How Being Effective Can Enhance Employee Retention
Among other positives, being efficient can help minimize waste and strengthen a company’s bottom line. Nevertheless, Sullivan contends that being effective is dramatically more advantageous because it’s a customer-centric approach that can prioritize a company’s workload.
“Effectiveness relates to doing the right things, finishing jobs, and achieving goals,” Sullivan said. “Efficiency is about optimally doing things, like doing it the fastest or in the least pricey way. Before you try to be more efficient, first try to be more effective by identifying the most important tasks and doing them first. I say this because being efficient doesn’t automatically lead to a jump in productivity because you could be doing the wrong tasks and manufacturing the wrong things, or making too many things.”
Moreover, being effective can provide business owners with the necessary time to train and upskill their personnel. Nowadays, as The Great Resignation remains underway and without a conclusion in sight, offering internal training opportunities is critical. As previously noted, many people have quit their roles because they don’t want to be stuck in a dead-end job. Fortunately, for those seeking advancement opportunities, the vast majority of C-level manufacturing executives are willing to educate novices and prepare them to grow within the industry.
“I always ask my clients, ‘Why don’t you have time for training?’ They typically respond that they are busy making stuff, and maybe there’s a problem there,” said Sullivan, who added that the average U.S. manufacturing worker is aged 40 and up. “Business owners should make the time for their employees to be trained, cross-trained, and improved. They should take potential leaders to the shop floor and prepare them to train for that position. After all, in a year or two, the current leader may retire. Do you have a replacement for this person? When you’re efficient and creating things just because you have the machinery to create them, you’re wasting invaluable time, and that’s going to come back to haunt you. I urge clients to start preparing their employees for the future today.”
Recent High School Graduates and Women
At many high schools across America, guidance counselors tell students that earning a college degree is the lone gateway to success. This way of thinking is not only antiquated but also limits the options for recent graduates. Although starting wages in manufacturing are $15.55 per hour, which is double the minimum federal wage of $7.25 per hour, the sector is expected to have 2.1 million unfilled jobs by 2030. To exacerbate matters, the U.S. Census Bureau reports that nearly 25 percent of the manufacturing workforce is age 55 or older. Consequently, there is an urgent need to start introducing young people to careers in manufacturing at the high school level.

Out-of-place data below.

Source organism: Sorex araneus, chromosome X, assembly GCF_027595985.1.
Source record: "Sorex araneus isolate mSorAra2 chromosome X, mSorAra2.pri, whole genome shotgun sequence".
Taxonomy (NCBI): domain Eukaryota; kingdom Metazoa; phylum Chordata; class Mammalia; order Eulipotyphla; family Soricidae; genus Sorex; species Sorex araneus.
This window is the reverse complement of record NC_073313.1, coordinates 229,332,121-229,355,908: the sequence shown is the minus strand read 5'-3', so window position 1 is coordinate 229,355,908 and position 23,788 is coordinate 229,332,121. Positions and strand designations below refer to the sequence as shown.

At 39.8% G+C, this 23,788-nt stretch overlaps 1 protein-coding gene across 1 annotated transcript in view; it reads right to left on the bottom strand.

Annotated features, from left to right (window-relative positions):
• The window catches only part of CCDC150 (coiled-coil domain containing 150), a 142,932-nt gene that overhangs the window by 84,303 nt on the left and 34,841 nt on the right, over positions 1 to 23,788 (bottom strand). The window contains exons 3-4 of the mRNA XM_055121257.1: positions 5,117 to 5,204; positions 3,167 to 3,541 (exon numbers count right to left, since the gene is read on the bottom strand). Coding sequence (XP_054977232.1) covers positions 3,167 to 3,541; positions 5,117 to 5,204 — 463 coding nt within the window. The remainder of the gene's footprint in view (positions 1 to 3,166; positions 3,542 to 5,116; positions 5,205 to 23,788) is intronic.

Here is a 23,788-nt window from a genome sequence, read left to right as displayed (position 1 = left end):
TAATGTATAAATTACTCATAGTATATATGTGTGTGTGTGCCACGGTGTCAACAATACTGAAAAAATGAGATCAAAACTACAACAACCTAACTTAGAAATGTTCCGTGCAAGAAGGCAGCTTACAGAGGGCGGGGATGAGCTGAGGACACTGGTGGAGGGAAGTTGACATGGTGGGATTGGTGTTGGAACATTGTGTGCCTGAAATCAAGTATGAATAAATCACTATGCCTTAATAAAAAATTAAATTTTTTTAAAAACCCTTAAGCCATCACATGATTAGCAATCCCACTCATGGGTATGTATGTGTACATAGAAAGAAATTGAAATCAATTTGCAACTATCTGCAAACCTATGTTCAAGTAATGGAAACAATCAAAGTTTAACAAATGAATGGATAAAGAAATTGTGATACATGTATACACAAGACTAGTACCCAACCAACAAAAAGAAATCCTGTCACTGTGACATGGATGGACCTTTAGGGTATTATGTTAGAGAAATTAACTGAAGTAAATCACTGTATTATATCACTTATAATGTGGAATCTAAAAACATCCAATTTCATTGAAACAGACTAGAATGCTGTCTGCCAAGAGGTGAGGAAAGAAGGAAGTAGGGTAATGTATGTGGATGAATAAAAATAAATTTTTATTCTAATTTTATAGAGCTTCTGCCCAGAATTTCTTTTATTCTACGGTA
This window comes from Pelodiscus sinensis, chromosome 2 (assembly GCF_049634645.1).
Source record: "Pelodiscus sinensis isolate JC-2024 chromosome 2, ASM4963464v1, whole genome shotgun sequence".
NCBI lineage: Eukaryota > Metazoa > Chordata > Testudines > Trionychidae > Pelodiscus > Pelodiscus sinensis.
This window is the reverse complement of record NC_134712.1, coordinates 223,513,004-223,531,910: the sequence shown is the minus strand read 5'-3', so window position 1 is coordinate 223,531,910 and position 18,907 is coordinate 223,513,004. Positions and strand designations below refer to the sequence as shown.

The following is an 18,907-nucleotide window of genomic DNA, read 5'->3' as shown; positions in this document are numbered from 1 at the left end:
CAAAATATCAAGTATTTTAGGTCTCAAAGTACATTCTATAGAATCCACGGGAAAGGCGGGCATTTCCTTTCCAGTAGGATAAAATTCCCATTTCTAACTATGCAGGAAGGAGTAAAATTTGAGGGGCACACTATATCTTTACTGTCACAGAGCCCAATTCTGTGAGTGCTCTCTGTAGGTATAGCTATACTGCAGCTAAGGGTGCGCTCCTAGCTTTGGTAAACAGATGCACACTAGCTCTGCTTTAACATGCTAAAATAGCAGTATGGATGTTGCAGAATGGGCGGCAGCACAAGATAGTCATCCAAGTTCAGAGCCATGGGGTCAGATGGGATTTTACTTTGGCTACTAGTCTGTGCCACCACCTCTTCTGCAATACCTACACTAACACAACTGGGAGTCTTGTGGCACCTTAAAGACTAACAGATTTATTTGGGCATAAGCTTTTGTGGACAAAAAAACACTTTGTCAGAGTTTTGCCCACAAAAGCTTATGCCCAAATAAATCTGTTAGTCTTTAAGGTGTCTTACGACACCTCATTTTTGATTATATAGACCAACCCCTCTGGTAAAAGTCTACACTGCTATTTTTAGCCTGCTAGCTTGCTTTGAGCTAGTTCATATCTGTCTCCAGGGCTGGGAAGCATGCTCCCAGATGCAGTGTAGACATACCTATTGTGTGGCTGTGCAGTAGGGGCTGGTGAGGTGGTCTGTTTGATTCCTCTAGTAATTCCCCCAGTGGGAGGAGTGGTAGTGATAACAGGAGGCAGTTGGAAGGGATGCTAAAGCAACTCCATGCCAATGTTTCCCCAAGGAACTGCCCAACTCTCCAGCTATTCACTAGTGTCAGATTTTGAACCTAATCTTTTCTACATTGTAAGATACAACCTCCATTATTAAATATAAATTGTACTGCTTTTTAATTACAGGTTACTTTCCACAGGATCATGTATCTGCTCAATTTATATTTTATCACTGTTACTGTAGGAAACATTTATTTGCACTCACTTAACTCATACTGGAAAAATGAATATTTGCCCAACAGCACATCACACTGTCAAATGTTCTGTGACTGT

Similar to recent high school graduates, many women are deterred from mulling jobs in manufacturing because it’s considered taboo. With women comprising only around 30 percent of the total workforce, they remain underrepresented in the manufacturing industry. The reality is manufacturing jobs are reliable, pay well, and the industry needs young adults and women for the betterment of America.
Work for Metalcraft
Despite the economic upswing, the manufacturing sector has lost approximately 578,000 jobs over the past 18 months. A survey conducted by the National Association of Manufacturers (NAM) found that the ongoing challenges most manufacturers face in attracting, retaining, and upskilling their workforce are likely to persist without a concerted, industry-wide effort. Fortunately for people facing uncertain professional futures, the manufacturing sector is enjoying unprecedented growth and, to keep up, we have several part- and full-time openings that could be ideal for you. Plus, Metalcraft prides itself on being an effective company that offers good salaries, benefits, and limitless advancement opportunities.
As a third-generation, family-owned company, we’ve been providing Coloradans with fulfilling jobs for more than 30 years. Although certainly not in John Wooden’s class, I’m confident that I’m “an effective leader” and one who wants to see my coworkers learn, develop, and thrive. We strictly abide by our core values because they help ensure that we are a tight-knit team with an unwavering dedication to brilliant manufacturing. Join us today and let’s experience this exciting time together.